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Parashat Shemini

Dedicated Leilui Nishmat Elliot D. Rahmey Eliyahu Ben Rachel by the Rahmey Family

Parashat Shemini

Learn to accept the Almighty’s will

This week’s Parasha begins with the death of Aharon’s two sons Nadav and Avihu and Aharon’s reaction “AND AHARON WAS SILENT.” (Vayikra 10:3). Rabbi Zelig Pliskin from his book, “Growth through Torah” explains that Aharon was greatly praised for his remaining silent. What was the greatness of Aharon for not complaining against the Almighty? Before something happens one might be able to take action to prevent it. But afterwards what can one do?

We find later Sages who excelled in accepting the will of Hashem like Rabbi Akiva who always used to say when something apparently negative happened, “All that the Almighty does is for the good.” Nochum, ish gam zu… used to say, “This, too, is for the good.” The sages required us to bless the Almighty for the bad just as we bless Him for the good. What then was the special praise of Aharon, the first High Priest, for his silence?

When a person says, “All that the Almighty does is for the good” about something that originally disturbed or frustrated him, it implies that at first he was bothered by what happened. But as soon as he realizes the matter bothers him he uses his intellect to overcome his negative reaction. Intellectually he knows that all that the Almighty causes to occur is ultimately for the good and this knowledge enables him to accept the situation. But an even higher level is to internalize the concept that whatever the Almighty does is positive and good. When this is a person’s automatic evaluation of every occurrence, he dose not have to keep convincing himself that a specific event is good. Such a person accepts with joy everything that occurs in his life. This was the greatness of Aharon. He remained silent because he knew clearly that everything the Almighty does is purposeful. When things consistently go well for a person he feels an inner joy. The more you learn to accept the will of the Almighty the greater joy you will experience in your life.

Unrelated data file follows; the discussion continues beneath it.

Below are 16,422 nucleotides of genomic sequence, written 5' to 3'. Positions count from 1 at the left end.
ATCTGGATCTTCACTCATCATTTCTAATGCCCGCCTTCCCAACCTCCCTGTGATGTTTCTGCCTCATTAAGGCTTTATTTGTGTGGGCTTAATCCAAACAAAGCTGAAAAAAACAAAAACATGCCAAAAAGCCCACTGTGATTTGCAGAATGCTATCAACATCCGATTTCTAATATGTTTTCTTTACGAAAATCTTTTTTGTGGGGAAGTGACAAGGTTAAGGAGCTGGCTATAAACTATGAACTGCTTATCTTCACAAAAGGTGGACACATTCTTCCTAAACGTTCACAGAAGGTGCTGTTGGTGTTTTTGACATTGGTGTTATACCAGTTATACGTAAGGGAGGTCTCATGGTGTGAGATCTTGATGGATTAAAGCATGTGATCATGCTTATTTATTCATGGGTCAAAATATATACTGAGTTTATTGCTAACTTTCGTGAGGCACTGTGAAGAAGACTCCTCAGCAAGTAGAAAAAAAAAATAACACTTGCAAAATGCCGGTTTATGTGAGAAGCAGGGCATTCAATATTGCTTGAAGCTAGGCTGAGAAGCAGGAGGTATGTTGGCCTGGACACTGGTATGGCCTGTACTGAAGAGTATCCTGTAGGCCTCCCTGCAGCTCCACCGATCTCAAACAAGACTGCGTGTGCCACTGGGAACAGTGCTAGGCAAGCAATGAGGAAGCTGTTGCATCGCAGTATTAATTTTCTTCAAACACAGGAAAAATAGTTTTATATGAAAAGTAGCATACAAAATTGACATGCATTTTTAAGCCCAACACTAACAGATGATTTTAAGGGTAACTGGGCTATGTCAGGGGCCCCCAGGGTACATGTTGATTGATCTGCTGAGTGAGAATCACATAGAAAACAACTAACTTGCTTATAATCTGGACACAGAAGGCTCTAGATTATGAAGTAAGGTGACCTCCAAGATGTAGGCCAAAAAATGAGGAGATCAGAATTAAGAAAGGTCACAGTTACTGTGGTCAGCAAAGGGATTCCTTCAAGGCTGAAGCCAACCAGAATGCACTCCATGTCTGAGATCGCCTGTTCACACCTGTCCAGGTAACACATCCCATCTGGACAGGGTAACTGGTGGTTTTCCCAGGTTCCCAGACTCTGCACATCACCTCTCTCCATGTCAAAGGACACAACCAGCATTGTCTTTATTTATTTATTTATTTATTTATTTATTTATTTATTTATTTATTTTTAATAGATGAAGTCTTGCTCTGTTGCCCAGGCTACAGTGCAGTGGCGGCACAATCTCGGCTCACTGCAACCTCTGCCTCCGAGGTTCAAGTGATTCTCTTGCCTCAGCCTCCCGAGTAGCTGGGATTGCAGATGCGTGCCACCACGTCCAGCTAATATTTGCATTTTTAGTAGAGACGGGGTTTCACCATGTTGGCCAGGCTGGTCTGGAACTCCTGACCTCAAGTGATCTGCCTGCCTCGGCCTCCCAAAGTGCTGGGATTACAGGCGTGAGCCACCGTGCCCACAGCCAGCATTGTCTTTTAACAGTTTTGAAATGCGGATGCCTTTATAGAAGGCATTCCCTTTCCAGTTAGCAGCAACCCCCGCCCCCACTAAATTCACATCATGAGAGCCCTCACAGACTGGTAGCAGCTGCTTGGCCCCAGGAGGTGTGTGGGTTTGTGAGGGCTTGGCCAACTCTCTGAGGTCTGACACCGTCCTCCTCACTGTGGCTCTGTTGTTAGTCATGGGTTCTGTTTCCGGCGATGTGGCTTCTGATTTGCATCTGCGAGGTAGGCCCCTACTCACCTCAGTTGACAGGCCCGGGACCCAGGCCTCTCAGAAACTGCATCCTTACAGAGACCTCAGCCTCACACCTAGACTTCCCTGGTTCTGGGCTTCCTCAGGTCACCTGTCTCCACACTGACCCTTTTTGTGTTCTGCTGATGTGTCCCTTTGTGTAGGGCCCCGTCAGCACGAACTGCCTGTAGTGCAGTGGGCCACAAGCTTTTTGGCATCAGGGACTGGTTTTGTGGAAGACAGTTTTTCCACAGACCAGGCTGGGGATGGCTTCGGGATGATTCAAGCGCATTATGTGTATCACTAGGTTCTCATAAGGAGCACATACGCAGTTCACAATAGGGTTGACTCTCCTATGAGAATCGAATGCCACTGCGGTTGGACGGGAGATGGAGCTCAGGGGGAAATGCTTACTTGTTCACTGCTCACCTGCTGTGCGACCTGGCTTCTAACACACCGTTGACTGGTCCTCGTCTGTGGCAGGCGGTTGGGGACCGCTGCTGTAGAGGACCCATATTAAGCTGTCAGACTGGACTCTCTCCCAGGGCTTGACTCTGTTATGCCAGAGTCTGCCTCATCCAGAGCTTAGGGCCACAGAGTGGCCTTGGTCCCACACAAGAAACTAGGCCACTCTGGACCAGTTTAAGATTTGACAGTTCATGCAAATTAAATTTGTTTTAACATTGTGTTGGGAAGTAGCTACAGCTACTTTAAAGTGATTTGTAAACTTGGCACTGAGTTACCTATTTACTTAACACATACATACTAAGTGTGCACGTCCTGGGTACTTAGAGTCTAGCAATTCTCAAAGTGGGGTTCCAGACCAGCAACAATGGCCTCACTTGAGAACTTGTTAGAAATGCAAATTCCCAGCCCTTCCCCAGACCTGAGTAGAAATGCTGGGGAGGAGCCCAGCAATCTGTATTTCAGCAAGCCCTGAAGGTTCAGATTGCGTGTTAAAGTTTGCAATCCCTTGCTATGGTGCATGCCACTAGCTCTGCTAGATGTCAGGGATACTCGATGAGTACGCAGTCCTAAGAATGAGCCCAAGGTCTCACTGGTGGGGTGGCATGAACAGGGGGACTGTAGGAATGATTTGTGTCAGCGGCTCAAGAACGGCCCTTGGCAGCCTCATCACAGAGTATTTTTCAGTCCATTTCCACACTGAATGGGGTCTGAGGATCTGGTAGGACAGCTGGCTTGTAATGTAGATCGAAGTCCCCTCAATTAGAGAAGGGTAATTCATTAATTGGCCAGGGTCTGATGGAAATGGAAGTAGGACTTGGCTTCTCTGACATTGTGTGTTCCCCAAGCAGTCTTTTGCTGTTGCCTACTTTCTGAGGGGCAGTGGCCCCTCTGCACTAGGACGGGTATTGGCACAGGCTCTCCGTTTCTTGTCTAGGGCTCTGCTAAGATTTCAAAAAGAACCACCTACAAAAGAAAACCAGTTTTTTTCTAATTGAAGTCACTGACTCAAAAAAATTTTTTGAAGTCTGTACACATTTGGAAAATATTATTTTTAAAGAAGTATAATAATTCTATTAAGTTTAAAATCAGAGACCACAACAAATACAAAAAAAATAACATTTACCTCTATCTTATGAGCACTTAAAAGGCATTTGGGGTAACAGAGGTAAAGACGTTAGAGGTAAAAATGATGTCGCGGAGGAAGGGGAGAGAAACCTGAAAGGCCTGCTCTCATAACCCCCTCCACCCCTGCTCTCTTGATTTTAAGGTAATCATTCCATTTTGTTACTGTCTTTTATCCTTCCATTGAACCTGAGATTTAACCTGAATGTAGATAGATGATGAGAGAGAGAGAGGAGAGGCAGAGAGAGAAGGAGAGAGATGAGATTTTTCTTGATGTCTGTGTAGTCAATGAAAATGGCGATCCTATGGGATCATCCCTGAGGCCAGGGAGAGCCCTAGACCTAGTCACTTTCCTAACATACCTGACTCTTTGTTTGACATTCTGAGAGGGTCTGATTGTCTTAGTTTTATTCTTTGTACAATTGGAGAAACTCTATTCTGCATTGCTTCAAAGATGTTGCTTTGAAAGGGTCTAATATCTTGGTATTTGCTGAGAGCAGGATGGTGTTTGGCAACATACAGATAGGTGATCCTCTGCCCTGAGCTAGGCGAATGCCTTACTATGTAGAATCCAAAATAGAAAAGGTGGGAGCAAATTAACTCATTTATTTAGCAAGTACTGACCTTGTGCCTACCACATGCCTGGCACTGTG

Acceptance of the Almighty’s will is the most crucial attitude to make part of oneself for living a happy life. The goal to strive for is to accept the Almighty’s will as your own. Whatever He wishes is what you joyously accept. Fortunate is the person who has mastered this attitude.

In Rabbi Ashear’s first “Living Emunah” book there’s a story of a woman from Great Neck who related that in the summer of 2012, her 2-year-old daughter fell into a pool. When she was pulled out, she did not have a pulse, her eyes were open, her face was blue, and her nails were purple. It appeared as though she had already passed away. While her husband performed CPR on their daughter, the mother cried out to Hashem. She made a decision at that moment to accept upon herself from then on that she would dress modestly and cover her hair. Miraculously, within a few minutes the child’s pulse was restored, at which point she was rushed to the hospital in a Hatzalah ambulance. During the time the girl spent in the hospital, Tehillim was being recited by Jews across the world. Six of the top neurologists were brought in to examine the girl, and she underwent hours upon hours of testing. When the testing was finally completed, the chief doctor, Dr. Keith Meyer, said to the parents, “Your daughter is a walking miracle.”